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1. During the Depression the Raleigh Community Chest gave destitute families a food allowance of how much per day — a nickel, a quarter or a dollar?

2. What governor and U.S. senator characterized North Carolina as a state “given to sober second-thought”?

3. True or false: Sir Walter Raleigh never spelled his name as the city is spelled today.

4. What novel inspired these rejections from publishers: “Marred by stylistic cliches, outlandish adjectives and similes”… “We had four books of this type last year, and each one failed” … “Terrible.”

5. What Tabor City-born country singer shares his name with a famed Civil War general?

Answers below

 

 

 

 

 

1. A nickel.

2. Zeb Vance.

3. True. Explains author Bill Bryson in “Made in America”: “One of the more striking features of life in the early colonial period is how casual people were with the spelling of their names. Sir Walter Raleigh, for instance, changed the spelling of his surname as one might change a shirt, sometimes styling himself Rawleyghe, sometimes Rawley, sometimes Ralegh. His friends and associates were even less specific, addressing him Ralo, Ralle, Raulie, Rawlegh, Rawlighe, Rawlye, and some 65 other…variants. The one spelling he apparently never used is … Raleigh.”

4 . “Look Homeward Angel,” Thomas Wolfe’s first novel.

5. Stonewall Jackson, whose biggest hit came in 1959: “Waterloo.” (Stonewall is his real name.)

 

“Largest payroll per capita” may be a meaningful metric to economists, but it seldom appears in Google — and nowhere attached to Conover. Among those bragging: Coos Bay, Oregon, and Frankfort, Michigan. 

This promotional license plate likely dates to World War II, when metal shortages inspired Montana, Virginia and other states to make their official plates from a soybean-based fiberboard that proved more popular with goats, horses and mice than with motorists.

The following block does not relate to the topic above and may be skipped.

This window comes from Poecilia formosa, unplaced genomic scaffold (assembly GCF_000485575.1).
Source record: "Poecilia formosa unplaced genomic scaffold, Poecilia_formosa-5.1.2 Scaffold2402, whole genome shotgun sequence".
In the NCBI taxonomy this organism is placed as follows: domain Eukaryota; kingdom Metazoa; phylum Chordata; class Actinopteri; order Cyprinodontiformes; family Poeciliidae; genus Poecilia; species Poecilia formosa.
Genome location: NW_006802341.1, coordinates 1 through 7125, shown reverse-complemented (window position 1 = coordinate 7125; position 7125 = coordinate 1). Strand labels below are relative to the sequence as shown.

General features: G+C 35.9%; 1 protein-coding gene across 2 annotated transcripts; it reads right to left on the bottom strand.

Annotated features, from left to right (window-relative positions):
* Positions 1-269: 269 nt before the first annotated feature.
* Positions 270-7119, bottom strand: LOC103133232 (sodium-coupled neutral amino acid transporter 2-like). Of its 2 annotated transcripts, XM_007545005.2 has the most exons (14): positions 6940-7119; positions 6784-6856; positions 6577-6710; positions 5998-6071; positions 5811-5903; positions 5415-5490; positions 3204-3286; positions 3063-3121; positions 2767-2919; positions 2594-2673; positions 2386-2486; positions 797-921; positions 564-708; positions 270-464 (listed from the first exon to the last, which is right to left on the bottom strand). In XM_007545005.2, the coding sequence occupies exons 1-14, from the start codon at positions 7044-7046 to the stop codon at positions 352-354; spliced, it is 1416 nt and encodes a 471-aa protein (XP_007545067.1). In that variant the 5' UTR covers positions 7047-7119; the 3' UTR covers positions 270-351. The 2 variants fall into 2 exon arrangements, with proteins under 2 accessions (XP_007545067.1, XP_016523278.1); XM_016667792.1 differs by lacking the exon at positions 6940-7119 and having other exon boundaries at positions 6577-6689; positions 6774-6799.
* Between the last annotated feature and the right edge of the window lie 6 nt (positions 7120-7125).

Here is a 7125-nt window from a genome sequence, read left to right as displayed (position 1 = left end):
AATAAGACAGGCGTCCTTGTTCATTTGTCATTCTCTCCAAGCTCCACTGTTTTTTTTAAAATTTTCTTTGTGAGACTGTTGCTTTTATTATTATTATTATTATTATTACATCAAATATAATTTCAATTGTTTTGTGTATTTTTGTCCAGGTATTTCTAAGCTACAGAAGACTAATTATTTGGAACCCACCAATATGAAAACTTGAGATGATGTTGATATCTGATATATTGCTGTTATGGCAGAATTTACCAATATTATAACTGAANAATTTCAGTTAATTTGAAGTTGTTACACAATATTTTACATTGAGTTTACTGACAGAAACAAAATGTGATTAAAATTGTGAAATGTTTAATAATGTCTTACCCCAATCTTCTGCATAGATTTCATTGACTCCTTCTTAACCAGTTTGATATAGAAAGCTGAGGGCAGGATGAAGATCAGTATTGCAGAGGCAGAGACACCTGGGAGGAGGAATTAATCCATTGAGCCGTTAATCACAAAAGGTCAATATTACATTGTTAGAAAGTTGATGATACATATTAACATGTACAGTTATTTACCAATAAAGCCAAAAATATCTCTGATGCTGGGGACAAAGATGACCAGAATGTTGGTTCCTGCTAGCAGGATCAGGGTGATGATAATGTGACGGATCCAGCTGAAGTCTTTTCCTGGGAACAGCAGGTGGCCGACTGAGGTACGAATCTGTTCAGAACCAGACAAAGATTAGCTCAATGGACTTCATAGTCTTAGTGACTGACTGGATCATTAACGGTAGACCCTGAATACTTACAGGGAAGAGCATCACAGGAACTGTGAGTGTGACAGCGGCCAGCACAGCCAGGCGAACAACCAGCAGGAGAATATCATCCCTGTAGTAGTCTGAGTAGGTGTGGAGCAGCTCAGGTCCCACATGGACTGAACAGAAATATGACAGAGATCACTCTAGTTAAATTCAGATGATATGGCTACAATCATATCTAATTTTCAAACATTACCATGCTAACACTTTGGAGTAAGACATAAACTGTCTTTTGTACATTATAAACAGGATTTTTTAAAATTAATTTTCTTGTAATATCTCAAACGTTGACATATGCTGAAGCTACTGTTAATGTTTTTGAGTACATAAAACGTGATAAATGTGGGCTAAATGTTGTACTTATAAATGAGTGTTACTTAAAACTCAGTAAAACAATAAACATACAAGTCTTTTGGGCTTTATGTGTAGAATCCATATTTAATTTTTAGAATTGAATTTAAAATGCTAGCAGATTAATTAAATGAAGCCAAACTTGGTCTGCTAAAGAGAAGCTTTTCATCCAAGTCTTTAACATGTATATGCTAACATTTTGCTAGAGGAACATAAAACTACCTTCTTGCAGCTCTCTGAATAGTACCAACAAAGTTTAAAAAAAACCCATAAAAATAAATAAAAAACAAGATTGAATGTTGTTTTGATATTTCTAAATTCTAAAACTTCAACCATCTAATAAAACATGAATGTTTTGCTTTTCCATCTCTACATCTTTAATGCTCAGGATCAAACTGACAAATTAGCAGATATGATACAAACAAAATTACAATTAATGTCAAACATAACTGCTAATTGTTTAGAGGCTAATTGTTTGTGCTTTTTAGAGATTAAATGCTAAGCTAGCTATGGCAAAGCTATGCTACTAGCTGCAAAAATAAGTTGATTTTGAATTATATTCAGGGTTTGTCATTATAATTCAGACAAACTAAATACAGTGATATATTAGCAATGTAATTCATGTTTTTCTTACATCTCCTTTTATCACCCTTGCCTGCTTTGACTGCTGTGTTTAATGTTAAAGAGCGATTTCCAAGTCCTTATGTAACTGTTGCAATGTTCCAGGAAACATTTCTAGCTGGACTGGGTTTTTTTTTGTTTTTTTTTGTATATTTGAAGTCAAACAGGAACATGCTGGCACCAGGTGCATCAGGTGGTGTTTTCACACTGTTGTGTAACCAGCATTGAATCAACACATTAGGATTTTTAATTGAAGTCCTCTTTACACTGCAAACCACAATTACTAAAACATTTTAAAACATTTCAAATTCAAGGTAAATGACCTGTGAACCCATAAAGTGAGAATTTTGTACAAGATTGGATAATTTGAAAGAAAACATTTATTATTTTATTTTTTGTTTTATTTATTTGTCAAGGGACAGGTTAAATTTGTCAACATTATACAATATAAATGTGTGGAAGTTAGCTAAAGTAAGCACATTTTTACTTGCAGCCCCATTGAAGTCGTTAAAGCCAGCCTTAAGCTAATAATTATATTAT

Conover has a diverse manufacturing history — including the delightfully named Picker Stick and Handle — but its population during the 1940s barely topped 1,000, so the per capita distinction may also grow out of small sample size.

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1. In 1943, Charlotte’s VFW and American Legion posts each held street dances, attended by thousands, to benefit what cause?

2. According to legend, the waters off the Outer Banks were first referred to as the “Graveyard of the Atlantic” by what future political figure?

3. True or false: Wild boars are native to North Carolina.

4. In 1940 what publication proposed that Communist Party members in North Carolina be put into “concentration camps” as “foreign agents”?

5. In 1966 what organization filled Raleigh’s 3,000-seat Memorial Auditorium for a rally (and turned away 2,000 more)?

Answers below

 

 

 

 

 

1. Sending cigarettes to U.S. troops. On the back of each pack: “The Citizens of Charlotte, N.C., Send Christmas Smokes for our Overseas Fighting Folks.” Each dance raised enough money to send more than 900,000 cigarettes.